Apps to Fight Human Trafficking Aimed at Stamping Out Slave Labor

E-Bay founder's Humanity United fuels anti-trafficking tech

JAPAN
Photographer: Tomohiro Ohsumi/Bloomberg

With more than 1 million apps in the Apple and Android stores, it would be easy to assume we are nearing the limit of developers to come up with new creations. That would be a mistake.

The latest example: Apps aimed at fighting human trafficking. Yes, they exist and more are emerging as social entrepreneurs attempt to use technology to battle what they see as the forces of evil.

A group of government agencies and private foundations calling themselves Partnership for Freedom has set up a competition with the not-so-catchy name “Rethink Supply Chains” challenge. What is grabbing attention is $500,000 in prize money that will be awarded for the best technology solutions to combat the use of slave labor. Finalists will be announced next month.

Rising awareness among global companies of labor abuses and new laws requiring steps to ensure fair labor practices across supply chains are spurring a new industry for technologies that help them enforce supplier rules. The challenge also intends to lure innovators who are working on related technologies, said Catherine Chen, director in charge of investments at Humanity United, a key supporter of the challenge.

“In many instances they have already been addressing issues that are analogous,” Chen said. “That could be conflict minerals, that could be tracking the source of e-coli, mobile money, digital payments -- those kinds of things. We wanted to get that community of problem solvers to focus their talents on this particular challenge and to see that there’s a lot of opportunity.”

Humanity United is the social welfare organization started by Pam and Pierre Omidyar, eBay Inc.’s founder, in 2005. Goldman Sachs Group Inc.’s 10,000 Women initiative and Steven Spielberg’s Righteous Persons Foundation are also supporting the challenge.

LaborVoices, a Sunnyvale, California-based venture, is entering the challenge with an app that allows workers to report abuses simply and anonymously using a voice activated smartphone app. Made in a Free World, a five-year-old startup that’s built a database of labor abuse risk factors for global supply chains, is joining the race with an app designed to let small and medium-sized enterprises use its data more easily.

Laborvoices Smartline, a voice-operated app that let workers anonymously share feedback on their working conditions, is also participating in the challenge.

Kohl Gill, a San Francisco-based entrepreneur and semiconductor physicist who worked on the human trafficking issue at the State Department, founded Laborvoices in 2010 after coming up with the idea of using mobile phones to help workers report working conditions.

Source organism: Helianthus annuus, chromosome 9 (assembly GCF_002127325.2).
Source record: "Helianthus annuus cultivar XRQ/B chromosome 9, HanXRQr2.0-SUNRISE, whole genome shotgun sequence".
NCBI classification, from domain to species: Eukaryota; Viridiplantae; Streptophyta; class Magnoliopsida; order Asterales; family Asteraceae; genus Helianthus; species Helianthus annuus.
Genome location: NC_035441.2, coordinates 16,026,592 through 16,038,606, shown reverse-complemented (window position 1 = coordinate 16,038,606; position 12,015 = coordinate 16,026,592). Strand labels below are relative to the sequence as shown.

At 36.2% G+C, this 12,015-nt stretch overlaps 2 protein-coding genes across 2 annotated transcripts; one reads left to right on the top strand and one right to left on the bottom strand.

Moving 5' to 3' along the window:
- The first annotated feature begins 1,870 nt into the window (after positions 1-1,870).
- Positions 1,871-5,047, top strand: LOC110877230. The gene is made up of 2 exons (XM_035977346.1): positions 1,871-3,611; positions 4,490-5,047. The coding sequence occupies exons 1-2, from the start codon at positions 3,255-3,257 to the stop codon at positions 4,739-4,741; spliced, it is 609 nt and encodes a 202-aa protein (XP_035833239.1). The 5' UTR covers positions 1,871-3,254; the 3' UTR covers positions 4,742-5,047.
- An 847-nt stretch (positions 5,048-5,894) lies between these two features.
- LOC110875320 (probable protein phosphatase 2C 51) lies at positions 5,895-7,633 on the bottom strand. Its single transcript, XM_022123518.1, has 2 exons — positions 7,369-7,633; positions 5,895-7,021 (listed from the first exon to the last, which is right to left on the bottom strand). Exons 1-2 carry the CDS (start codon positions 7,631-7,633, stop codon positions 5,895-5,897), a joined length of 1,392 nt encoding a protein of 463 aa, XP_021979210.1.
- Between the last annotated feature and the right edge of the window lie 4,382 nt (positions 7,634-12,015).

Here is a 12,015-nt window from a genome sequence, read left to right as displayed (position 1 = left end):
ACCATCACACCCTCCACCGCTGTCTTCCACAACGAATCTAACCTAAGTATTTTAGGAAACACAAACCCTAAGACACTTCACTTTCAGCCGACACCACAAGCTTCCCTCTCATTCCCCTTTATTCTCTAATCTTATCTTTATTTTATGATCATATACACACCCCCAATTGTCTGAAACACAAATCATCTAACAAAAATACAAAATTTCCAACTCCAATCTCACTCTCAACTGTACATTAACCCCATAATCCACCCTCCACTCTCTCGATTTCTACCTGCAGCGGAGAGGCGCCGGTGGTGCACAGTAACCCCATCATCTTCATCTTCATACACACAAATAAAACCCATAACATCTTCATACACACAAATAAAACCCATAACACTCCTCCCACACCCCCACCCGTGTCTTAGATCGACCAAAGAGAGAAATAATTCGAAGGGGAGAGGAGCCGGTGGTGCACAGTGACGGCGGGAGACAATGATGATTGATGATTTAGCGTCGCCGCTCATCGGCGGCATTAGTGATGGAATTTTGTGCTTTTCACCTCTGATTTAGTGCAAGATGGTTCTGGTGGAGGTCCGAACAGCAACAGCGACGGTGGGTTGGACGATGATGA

Laborvoices works with garment maker Reliable Source Industrial, a supplier to Nike Inc., Victoria’s Secret and Under Armour with factories in China, Cambodia, Bangladesh, Indonesia and Taiwan. Gill’s organization is helping the company monitor its own production and sub-contractors by providing workers with a voice-activated mobile app to report labor abuses.

“We are creating these persistent, reliable reputations for employers, so that workers can vote with their feet,” said Gill. This lets the people who are in the best position to see human trafficking respond to it directly without waiting for the government or other authorities, he said.

A web page of the slaveryfootprint.org is displayed on a laptop computer.
A web page of the slaveryfootprint.org is displayed on a laptop computer.
Photographer: Tomohiro Ohsumi/Bloomberg

Existing apps already help consumers get an idea of the scope of human trafficking. Made in a Free World, for example, created the Slavery Footprint app that generates estimates of an individual’s reliance on slave labor from data on trafficked humans and labor-abuse rates at manufacturers and suppliers.

Justin Dillon, chief executive officer of Made in a Free World, is not shy about telling people that for all his efforts, his lifestyle still requires 47 slave laborers -- a number he’s determined to get to zero. “That’s what drives me,” he says.

The Rethink Supply Chains challenge will pick as many as five finalists next month and award them $20,000 each to build a prototype. The winner will be announced in April.

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